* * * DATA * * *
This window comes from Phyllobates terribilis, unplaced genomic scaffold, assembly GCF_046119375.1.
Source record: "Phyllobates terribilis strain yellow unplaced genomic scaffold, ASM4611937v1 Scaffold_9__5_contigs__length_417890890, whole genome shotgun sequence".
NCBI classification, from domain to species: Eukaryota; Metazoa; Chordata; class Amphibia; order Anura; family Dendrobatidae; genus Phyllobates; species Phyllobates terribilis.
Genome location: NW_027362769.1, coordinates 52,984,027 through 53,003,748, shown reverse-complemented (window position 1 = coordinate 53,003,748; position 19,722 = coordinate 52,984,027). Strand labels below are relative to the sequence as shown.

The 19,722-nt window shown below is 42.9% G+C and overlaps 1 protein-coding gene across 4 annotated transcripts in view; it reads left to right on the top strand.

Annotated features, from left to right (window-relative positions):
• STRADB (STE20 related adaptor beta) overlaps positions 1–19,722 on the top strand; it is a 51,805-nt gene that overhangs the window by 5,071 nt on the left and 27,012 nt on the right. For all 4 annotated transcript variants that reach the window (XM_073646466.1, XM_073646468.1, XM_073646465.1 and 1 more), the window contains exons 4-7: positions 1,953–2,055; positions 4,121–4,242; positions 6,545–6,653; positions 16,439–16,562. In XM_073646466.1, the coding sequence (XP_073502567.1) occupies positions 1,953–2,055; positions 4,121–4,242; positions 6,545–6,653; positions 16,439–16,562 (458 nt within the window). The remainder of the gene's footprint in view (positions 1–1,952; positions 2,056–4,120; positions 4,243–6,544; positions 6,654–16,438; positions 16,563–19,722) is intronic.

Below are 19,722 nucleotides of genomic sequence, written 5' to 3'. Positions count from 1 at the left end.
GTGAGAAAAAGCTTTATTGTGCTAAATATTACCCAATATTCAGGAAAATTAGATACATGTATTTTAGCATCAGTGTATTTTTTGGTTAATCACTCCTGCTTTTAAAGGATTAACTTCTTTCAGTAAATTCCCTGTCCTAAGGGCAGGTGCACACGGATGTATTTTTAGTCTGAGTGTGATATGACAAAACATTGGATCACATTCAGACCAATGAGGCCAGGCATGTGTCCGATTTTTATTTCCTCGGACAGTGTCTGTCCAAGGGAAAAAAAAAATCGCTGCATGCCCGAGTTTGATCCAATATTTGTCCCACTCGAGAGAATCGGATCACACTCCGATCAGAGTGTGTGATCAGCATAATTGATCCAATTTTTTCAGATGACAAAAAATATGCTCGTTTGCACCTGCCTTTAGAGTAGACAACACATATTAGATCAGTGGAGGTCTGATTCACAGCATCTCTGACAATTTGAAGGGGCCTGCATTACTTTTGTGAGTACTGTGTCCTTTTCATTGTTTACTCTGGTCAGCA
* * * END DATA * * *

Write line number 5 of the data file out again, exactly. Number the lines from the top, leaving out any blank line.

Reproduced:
The 19,722-nt window shown below is 42.9% G+C and overlaps 1 protein-coding gene across 4 annotated transcripts in view; it reads left to right on the top strand.